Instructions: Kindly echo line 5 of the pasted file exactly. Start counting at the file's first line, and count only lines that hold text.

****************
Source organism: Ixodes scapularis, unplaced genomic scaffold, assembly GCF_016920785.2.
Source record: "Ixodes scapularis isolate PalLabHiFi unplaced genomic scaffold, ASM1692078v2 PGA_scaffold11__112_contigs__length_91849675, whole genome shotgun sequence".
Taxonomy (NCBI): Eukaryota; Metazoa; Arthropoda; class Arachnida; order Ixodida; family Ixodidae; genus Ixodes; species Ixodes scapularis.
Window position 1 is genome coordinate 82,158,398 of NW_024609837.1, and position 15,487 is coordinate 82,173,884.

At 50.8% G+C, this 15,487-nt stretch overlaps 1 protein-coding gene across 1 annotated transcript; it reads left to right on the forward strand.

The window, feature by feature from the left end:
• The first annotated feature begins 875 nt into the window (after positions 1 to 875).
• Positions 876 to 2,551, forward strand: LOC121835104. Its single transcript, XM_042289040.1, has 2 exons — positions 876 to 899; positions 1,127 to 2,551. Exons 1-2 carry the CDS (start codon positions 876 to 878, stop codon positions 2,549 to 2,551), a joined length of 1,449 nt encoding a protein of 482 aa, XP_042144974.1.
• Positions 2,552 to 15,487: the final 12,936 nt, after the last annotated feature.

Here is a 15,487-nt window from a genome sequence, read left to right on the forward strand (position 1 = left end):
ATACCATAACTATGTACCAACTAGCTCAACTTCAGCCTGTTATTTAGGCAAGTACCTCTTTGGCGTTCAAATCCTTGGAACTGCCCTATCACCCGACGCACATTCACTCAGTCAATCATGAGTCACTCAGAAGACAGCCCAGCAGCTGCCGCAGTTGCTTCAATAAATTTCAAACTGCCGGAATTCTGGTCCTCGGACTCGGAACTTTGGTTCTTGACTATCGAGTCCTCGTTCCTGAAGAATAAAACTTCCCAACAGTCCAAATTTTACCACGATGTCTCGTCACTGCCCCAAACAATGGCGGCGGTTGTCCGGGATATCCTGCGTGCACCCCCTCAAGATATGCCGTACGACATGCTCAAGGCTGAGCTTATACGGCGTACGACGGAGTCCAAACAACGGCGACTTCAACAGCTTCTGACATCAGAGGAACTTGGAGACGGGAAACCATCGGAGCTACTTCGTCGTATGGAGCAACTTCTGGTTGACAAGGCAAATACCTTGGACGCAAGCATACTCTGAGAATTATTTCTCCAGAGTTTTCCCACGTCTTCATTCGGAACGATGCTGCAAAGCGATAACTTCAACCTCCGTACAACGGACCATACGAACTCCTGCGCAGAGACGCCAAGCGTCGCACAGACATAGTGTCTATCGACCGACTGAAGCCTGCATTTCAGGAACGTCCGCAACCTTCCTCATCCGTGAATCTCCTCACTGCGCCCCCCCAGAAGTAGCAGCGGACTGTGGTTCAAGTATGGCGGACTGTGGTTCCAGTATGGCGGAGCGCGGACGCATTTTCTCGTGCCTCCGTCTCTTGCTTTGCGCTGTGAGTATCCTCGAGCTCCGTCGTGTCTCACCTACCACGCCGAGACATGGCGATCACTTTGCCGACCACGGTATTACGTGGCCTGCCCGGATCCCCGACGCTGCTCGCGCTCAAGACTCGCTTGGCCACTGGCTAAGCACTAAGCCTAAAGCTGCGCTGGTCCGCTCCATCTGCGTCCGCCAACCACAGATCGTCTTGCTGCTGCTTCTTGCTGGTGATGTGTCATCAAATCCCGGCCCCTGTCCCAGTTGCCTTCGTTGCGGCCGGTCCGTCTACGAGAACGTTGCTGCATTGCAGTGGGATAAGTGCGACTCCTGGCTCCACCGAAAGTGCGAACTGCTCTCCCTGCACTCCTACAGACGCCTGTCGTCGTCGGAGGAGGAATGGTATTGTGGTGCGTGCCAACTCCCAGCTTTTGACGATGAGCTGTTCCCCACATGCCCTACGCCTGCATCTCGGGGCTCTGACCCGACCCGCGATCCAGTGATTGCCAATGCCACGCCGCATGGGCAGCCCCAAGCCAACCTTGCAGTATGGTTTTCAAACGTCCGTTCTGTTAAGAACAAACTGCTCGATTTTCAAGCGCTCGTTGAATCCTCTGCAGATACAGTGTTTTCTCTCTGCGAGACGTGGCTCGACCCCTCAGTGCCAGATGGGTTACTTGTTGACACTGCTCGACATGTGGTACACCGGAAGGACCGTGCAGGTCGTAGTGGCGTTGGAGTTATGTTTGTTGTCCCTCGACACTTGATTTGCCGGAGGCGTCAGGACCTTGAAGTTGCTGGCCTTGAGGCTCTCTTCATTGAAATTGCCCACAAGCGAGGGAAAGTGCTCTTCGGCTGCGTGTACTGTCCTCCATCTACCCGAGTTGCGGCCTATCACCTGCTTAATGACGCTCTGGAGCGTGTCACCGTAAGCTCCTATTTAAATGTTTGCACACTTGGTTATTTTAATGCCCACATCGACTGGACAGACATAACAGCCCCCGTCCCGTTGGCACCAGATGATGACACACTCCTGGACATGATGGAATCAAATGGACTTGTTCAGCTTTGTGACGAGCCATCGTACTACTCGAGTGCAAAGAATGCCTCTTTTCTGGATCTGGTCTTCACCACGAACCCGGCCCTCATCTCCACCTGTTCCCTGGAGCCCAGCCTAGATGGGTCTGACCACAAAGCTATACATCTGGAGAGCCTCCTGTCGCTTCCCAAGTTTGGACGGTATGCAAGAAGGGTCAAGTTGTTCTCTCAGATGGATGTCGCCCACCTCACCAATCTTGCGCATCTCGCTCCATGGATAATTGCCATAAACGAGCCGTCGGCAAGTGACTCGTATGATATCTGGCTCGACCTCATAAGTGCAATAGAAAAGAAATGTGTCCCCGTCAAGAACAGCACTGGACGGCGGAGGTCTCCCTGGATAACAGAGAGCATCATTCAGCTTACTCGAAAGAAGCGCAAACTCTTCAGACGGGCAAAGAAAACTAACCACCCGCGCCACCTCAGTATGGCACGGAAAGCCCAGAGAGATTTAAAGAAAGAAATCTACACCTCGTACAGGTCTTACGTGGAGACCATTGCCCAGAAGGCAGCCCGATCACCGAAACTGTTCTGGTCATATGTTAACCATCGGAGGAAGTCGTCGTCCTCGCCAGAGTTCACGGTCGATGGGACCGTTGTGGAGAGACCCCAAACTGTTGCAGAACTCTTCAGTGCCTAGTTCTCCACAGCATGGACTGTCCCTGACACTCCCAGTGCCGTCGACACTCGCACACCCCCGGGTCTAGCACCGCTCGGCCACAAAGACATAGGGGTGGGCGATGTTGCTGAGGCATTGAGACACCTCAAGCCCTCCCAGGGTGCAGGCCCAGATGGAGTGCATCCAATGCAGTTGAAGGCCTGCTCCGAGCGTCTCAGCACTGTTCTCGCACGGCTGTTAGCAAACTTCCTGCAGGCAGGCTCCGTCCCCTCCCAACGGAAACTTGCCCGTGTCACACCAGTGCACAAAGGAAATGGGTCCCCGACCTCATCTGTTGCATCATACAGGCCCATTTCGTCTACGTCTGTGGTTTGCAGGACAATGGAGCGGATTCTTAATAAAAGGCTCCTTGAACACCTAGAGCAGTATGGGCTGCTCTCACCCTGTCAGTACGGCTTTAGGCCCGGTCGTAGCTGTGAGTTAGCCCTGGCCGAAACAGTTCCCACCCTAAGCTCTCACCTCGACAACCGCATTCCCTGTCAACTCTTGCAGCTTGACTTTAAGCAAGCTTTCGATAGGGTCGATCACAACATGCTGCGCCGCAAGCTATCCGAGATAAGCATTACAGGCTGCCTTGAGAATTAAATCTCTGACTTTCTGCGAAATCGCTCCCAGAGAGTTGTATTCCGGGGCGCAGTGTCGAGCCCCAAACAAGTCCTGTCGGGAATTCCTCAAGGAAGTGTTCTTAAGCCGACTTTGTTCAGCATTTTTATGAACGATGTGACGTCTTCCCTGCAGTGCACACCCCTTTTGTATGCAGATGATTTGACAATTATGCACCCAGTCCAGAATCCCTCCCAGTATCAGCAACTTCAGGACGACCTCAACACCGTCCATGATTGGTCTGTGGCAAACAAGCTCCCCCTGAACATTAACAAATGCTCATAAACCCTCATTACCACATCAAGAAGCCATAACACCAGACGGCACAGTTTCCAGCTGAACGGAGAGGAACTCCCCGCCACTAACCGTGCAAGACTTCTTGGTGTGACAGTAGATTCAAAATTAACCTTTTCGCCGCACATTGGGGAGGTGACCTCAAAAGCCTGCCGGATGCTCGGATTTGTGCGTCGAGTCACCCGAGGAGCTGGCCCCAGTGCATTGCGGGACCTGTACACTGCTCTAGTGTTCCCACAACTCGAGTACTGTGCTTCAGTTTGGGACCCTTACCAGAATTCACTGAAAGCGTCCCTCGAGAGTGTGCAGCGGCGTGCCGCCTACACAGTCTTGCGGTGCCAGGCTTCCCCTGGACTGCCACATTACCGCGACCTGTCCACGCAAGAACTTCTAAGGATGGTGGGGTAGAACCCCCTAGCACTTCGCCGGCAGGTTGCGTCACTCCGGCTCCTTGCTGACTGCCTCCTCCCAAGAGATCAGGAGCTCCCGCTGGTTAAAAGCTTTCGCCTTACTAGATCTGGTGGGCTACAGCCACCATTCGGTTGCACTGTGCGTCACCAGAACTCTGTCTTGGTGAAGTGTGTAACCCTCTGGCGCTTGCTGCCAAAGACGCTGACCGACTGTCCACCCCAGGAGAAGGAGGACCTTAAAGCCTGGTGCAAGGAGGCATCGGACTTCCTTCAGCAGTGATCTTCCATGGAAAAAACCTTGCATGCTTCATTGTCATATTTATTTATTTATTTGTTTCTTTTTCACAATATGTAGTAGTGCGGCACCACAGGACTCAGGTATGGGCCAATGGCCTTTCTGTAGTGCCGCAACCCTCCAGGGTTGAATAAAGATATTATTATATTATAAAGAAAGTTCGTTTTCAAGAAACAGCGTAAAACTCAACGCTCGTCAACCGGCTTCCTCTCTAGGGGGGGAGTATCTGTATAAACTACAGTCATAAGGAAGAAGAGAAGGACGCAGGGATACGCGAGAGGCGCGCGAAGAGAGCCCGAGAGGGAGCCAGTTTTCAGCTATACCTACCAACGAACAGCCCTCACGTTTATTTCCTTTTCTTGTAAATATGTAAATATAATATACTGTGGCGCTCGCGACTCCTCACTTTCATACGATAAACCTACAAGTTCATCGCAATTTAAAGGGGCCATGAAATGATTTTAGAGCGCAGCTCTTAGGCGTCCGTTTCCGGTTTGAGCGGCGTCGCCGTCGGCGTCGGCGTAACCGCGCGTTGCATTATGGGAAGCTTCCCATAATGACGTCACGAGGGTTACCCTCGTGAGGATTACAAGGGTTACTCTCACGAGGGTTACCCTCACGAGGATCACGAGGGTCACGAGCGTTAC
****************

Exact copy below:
At 50.8% G+C, this 15,487-nt stretch overlaps 1 protein-coding gene across 1 annotated transcript; it reads left to right on the forward strand.